and that value is not an Array, !jsonObject.get("ColorName").isJsonArray()

it means that 'ColorName' points to a non null single string value, as in 'ColorName' : 'black'. If that's the case I immediately create an array with that value ('black') as its only element.Then I attach this array to the JSON tree in place of the bad node, that is, I remove the old one with jsonObject.remove("ColorName") and attach the modified one with jsonObject.add("ColorName",x).

Although I've fixed the troublesome nodes, at the same time I wanted the trouble-free nodes to be parsed as they initially were set to.Therefore at the end of the deserializer's block, I run the default deserialization again but this time on the newly created tree that contains all the nodes, modified or not:


new Gson().fromJson(json1, TabletDetail.class)

 

Working with Fragments and the Backstack

Once in the Listing screen:

 

there's a number of paths you can follow, according to the application's design:

 

 

This diagram clearly demonstrates how the use of Fragments leads to modularized design and thus reusability.However in working with Fragments, you ought to possess a deep understanding of how their lifecycle is utilized, something that is further complicated when the Backstack comes into play.

For example, a common misconception is that popBackStack() pops fragment instances off the stack.In reality it pops transactions which could had involved a number of fragments.Yet another, is not being aware that when such a transaction adds an instance of a fragment to the backstack, the backstack acts as container that preserves the fragment's state by keeping the fragment's member variables in tact.T

The Listing screen (FragmentListDevices) uses this technique when it comes on top of the backstack after returning from the Filter screen (FragmentFilter), that is, after FragmentFilter is popped off the backstack as in FragmentListDevices<--FragmentFilter.

So upon returning to FragmentListDevices its onCreateView is called again, therefore in there I check the mRecyclerView member field, the one that points to the actual RecyclerView instance, for nullity.If it's not, that means that the rest of the Views have been preserved too thus I don't have to go through creating them again!Instead, I just return the stored rootView

   
@Override public View onCreateView(LayoutInflater inflater,
ViewGroup container, Bundle savedInstanceState) { if (mRecyclerView != null) { return rootView; } rootView = inflater.inflate(
R.layout.fragment_list_devices,
container, false); ... ... ... }

However the same trick won't save the day when the device is rotated.At this point you have to check for savedInstanceState != null, retrieve the saved state from savedInstanceState and with it recreate the RecyclerView from scratch. Another property of Fragments is that Fragments in essence do not die and as such you can reconnect to them and call their methods (setMenuValues() in this case) by retrieving their instance through the Activity's FragmentManager :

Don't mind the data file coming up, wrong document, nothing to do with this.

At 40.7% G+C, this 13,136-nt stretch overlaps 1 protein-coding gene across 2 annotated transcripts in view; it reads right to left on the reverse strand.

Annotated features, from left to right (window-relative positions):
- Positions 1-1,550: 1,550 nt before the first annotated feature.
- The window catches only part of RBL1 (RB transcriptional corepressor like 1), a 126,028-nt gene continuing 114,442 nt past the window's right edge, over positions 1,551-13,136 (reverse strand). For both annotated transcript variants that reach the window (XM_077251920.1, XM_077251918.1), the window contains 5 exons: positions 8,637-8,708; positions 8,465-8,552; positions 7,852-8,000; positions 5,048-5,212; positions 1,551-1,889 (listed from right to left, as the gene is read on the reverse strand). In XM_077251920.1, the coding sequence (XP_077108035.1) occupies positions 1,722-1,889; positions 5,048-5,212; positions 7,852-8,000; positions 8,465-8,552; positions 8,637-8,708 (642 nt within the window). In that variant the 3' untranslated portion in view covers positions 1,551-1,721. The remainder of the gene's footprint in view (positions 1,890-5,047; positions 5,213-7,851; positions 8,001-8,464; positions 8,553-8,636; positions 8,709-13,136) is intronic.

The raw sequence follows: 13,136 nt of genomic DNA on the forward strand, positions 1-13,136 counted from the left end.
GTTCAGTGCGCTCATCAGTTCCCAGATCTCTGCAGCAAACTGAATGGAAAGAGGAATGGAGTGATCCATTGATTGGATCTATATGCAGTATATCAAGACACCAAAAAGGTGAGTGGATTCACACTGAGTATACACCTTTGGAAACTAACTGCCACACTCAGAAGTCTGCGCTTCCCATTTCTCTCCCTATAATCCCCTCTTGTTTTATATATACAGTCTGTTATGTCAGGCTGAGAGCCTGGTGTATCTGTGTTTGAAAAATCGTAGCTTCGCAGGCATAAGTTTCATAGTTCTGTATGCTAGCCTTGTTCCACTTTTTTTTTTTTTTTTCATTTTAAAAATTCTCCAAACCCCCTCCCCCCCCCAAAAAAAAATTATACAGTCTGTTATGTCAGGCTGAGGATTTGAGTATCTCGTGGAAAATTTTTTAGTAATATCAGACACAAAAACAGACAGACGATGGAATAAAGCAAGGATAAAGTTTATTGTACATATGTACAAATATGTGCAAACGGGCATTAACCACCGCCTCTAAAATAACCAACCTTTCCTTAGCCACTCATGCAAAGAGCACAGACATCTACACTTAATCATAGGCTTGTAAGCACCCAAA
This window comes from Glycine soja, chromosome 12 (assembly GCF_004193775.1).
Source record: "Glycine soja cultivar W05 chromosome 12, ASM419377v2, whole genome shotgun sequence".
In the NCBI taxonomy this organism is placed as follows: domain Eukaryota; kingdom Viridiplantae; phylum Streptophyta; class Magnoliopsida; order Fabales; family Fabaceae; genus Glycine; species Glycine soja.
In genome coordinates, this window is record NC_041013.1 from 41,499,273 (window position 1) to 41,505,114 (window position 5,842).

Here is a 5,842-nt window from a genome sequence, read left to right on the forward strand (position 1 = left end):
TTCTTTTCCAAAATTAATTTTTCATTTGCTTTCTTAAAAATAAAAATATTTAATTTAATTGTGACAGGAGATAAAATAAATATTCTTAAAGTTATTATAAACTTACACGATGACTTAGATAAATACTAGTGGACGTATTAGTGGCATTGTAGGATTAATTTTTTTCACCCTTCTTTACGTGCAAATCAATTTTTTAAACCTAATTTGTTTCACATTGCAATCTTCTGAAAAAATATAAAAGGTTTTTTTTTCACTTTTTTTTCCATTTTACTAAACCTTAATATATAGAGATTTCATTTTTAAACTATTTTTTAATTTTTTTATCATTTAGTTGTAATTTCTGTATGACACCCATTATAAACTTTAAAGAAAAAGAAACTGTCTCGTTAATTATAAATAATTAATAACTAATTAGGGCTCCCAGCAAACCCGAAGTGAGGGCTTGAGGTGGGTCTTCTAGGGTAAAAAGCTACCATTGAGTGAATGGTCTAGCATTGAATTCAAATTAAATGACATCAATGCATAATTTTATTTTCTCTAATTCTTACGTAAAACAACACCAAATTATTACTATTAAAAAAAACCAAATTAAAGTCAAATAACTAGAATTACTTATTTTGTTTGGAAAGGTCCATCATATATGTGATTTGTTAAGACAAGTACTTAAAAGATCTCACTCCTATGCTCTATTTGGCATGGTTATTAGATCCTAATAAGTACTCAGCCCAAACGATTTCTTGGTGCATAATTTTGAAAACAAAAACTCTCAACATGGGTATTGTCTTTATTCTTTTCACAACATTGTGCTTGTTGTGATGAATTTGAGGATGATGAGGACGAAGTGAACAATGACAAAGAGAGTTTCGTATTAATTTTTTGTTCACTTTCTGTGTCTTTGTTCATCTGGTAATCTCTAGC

FragmentManager fragmentManager =
getSupportFragmentManager(); FragmentListDevices fragment1 =
(FragmentListDevices) fragmentManager.
findFragmentByTag(FRAGMENT_LIST_DEVICES); fragmentManager.beginTransaction() .replace(R.id.fragment_container, fragment1)
.show(fragment1) .commit(); fragment1.setMenuValues(menuValuesIn);

Scrolling, paging and EventBus

Paging was handled manually hence painfully because the website sends over the list of devices in batches of 9.Therefore the app had to be adapted so that when the RecyclerView is scrolled upwards and there's more devices to be fetched, RecyclerView's OnScrollListener() event handler should trigger an event, EventBus.getDefault().post(scrolling).This in turn is intercepted by


@Subscribe(threadMode = ThreadMode.MAIN) public void onMessageEvent(Bundle event) { if (event.containsKey(getResources()
.getString(R.string.scrolling) { getActivity().getSupportLoaderManager()
.restartLoader(22, event,this); }

}

 

which restarts the Loader.The Loader as already gone through, initiates a new network request in order to fetch the next batch of 9.

If it wasn't for Eventbus, the alternative would be just ugly; global variables and tedious control mechanisms in order to make it work.Yet another great use of Eventbus was in facilitating Fragment to Activity communication in place of the classic Interface-Listener pattern.



Last Updated ( Monday, 23 April 2018 )
 
 

   
Banner
Banner
RSS feed of all content
I Programmer - full contents
Copyright © 2018 i-programmer.info. All Rights Reserved.
Joomla! is Free Software released under the GNU/GPL License.